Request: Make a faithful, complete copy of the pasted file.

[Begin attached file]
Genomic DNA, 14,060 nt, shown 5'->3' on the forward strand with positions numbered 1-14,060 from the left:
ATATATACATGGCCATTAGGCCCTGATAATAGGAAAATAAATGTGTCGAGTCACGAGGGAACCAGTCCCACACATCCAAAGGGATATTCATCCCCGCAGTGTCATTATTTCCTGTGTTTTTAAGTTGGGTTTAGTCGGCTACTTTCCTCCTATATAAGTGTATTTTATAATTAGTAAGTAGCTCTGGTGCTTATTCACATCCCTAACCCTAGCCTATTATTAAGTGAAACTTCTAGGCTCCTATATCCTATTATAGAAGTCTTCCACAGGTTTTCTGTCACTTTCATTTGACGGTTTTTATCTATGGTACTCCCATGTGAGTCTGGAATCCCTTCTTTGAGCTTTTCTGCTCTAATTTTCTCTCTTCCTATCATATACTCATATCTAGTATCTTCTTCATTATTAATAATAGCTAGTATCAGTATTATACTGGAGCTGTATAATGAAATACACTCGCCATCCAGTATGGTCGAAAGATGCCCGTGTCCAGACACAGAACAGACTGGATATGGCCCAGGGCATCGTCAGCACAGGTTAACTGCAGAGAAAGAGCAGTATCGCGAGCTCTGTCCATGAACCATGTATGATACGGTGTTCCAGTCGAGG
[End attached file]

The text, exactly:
Genomic DNA, 14,060 nt, shown 5'->3' on the forward strand with positions numbered 1-14,060 from the left:
ATATATACATGGCCATTAGGCCCTGATAATAGGAAAATAAATGTGTCGAGTCACGAGGGAACCAGTCCCACACATCCAAAGGGATATTCATCCCCGCAGTGTCATTATTTCCTGTGTTTTTAAGTTGGGTTTAGTCGGCTACTTTCCTCCTATATAAGTGTATTTTATAATTAGTAAGTAGCTCTGGTGCTTATTCACATCCCTAACCCTAGCCTATTATTAAGTGAAACTTCTAGGCTCCTATATCCTATTATAGAAGTCTTCCACAGGTTTTCTGTCACTTTCATTTGACGGTTTTTATCTATGGTACTCCCATGTGAGTCTGGAATCCCTTCTTTGAGCTTTTCTGCTCTAATTTTCTCTCTTCCTATCATATACTCATATCTAGTATCTTCTTCATTATTAATAATAGCTAGTATCAGTATTATACTGGAGCTGTATAATGAAATACACTCGCCATCCAGTATGGTCGAAAGATGCCCGTGTCCAGACACAGAACAGACTGGATATGGCCCAGGGCATCGTCAGCACAGGTTAACTGCAGAGAAAGAGCAGTATCGCGAGCTCTGTCCATGAACCATGTATGATACGGTGTTCCAGTCGAGG